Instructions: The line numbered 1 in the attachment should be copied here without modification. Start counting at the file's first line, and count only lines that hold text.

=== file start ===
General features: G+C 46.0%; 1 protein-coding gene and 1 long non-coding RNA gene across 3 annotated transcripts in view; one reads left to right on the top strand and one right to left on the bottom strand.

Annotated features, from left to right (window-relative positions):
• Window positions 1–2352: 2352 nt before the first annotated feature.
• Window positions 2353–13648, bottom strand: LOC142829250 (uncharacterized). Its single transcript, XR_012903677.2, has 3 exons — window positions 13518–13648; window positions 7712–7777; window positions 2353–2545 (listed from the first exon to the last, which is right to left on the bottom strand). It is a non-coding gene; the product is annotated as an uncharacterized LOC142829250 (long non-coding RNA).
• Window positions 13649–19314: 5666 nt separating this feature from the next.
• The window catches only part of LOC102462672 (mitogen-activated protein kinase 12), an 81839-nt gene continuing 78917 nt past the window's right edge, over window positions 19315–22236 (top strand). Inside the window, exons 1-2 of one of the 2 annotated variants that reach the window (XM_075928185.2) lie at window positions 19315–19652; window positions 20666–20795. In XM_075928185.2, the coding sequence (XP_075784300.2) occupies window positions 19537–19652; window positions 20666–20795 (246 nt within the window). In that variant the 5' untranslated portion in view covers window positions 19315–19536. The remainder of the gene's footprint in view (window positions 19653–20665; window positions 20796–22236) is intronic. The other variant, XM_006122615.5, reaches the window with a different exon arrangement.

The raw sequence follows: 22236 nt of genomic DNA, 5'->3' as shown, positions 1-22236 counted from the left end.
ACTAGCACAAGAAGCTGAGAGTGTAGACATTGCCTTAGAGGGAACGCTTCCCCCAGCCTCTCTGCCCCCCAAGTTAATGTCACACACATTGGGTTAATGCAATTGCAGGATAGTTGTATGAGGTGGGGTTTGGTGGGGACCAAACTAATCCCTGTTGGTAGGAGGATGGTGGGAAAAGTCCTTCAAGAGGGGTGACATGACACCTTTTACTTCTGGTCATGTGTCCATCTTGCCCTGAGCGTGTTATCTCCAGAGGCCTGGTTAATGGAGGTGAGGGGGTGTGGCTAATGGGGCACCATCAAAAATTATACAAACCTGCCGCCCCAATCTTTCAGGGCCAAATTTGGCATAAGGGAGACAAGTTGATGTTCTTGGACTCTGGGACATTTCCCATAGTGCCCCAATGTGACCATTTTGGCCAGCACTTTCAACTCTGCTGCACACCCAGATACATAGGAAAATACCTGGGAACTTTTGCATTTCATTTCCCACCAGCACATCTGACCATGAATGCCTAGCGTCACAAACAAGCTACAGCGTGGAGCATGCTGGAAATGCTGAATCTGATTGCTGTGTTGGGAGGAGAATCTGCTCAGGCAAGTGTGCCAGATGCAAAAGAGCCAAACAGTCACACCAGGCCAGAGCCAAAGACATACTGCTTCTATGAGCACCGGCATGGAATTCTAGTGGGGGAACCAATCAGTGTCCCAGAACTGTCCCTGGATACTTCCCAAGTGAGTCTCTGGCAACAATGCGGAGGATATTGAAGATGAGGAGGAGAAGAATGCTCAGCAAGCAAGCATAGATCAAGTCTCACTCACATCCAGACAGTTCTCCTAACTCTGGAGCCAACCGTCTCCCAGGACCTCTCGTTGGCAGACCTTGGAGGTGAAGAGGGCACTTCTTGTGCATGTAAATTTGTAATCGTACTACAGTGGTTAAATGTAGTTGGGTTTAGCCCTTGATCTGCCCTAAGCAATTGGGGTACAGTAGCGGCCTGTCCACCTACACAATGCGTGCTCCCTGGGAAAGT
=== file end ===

General features: G+C 46.0%; 1 protein-coding gene and 1 long non-coding RNA gene across 3 annotated transcripts in view; one reads left to right on the top strand and one right to left on the bottom strand.